Tuesday, June 26th, 2007
Suw and I listen to lots of podcasts and online radio and use services like Pandora and Last.fm. We are supporters of Soma FM because we love the music especially Secret Agent. But today, Pandora, Soma and a host of other online radio sites including heavy hitters like MTV Radio, Launchcast, Real’s Rhapsody and Live365 are silent. Why? They might be priced out of the market by dramatic changes in music licencing.
As Rusty says on the Soma FM site:
Royalty rates for webcasters have been drastically increased by a
recent ruling and are due to go into effect on July 15 (retroactive to
Jan 1, 2006!). SomaFM will be liable for $600,000 in additional
royalties for 2006, and over $500,000 for the first half of 2007. As of
July 15th, we will owe $1.1 million dollars in additional royalties.
Tim Westergreen at Pandora put it this way:
Ignoring all rationality and responding only to the lobbying of the
RIAA, an arbitration committee in Washington DC has drastically
increased the licensing fees Internet radio sites must pay to stream
songs. Pandora’s fees will triple, and are retroactive for eighteen
months! Left unchanged by Congress, every day will be like today as
internet radio sites start shutting down and the music dies.
This Day of Silence is similar to another successful event in 2002 that led to the Small Webcaster Settlement Act for the period of 1998-2005.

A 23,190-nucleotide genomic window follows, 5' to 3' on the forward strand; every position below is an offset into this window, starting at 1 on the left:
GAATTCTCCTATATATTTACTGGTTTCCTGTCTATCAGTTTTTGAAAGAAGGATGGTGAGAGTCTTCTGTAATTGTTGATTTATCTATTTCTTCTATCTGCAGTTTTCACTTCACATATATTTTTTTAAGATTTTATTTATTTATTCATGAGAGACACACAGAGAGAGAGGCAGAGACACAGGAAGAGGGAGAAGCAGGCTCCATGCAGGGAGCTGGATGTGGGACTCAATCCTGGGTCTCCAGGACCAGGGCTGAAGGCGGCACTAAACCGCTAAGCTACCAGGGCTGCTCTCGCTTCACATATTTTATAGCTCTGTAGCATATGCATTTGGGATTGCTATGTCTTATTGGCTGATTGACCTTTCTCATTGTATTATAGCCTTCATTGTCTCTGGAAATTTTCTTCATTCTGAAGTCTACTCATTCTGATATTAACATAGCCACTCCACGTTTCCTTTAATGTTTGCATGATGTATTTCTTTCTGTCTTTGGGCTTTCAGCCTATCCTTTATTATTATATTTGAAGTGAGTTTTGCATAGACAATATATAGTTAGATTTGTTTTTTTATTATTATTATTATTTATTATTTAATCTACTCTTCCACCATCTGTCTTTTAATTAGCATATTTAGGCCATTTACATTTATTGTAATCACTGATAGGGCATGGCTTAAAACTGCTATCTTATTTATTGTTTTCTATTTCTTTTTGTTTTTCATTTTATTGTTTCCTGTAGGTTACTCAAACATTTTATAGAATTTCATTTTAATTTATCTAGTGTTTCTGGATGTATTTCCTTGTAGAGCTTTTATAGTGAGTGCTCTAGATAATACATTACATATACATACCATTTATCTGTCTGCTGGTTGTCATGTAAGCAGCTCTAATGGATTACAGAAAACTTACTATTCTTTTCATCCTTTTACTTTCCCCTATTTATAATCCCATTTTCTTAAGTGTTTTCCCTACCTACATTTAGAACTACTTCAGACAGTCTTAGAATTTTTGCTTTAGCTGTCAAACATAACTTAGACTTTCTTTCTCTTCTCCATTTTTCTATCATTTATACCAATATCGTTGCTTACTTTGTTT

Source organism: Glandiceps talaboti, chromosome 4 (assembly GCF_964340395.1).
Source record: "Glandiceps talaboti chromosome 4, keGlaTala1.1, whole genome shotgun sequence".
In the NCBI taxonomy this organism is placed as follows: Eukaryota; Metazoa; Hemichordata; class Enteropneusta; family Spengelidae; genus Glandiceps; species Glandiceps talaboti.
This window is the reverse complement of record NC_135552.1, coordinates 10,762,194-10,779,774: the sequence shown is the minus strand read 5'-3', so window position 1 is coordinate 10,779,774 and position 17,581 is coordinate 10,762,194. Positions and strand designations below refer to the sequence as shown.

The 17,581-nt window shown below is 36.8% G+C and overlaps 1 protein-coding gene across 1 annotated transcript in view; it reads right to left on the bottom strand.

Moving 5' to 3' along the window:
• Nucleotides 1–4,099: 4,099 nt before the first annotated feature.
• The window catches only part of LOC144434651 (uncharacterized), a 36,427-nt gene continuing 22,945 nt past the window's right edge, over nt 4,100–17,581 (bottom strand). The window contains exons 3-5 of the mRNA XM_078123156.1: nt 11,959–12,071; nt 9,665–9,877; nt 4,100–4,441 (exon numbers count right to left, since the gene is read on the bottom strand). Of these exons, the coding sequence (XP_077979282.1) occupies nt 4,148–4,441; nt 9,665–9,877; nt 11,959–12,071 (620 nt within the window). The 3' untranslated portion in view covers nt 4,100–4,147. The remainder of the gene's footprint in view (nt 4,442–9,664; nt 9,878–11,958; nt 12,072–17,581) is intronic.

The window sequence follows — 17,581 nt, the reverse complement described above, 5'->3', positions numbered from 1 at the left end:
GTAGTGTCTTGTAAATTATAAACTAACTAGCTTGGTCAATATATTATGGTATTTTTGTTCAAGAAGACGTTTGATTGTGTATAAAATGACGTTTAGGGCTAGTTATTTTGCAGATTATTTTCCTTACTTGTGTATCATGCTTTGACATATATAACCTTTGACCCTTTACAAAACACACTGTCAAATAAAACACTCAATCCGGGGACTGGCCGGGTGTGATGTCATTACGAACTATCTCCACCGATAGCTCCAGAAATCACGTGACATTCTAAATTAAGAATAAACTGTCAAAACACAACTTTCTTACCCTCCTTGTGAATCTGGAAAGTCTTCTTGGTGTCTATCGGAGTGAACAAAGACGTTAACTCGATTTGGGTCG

When I first heard about this proposed rate increase, I thought back to something that Ben Hammersley said at the Guardian Changing Media conference earlier this year that entertainmentt industry was acting like someone who had just got a Valentine’s card from their lover (music and movie fans) and was ripping that card up in her face.
I’m a music fan, not a thief. I pay for music, and the music industry is yet again punishing me, a music fan. What business survives and thrives by protecting a business model by punishing the very fans that support that business model? Loyal fans will travel hundreds of miles for a concert, hunt through stacks of vinyl for that out of print record and pay money for music. Fans might not pay the margins for a download that the music industry was used to in the era of the CD, but that is an issue of margins, not passion.
But after covering the music industry years, I don’t see them letting go anytime soon. Hey, compadres back in the States, go ahead and send your member of Congress a loud and clear message. A little democracy in action. It worked back in 2002, and hopefully, it will work again. If it doesn’t, it won’t be just one day of radio silence on the internet.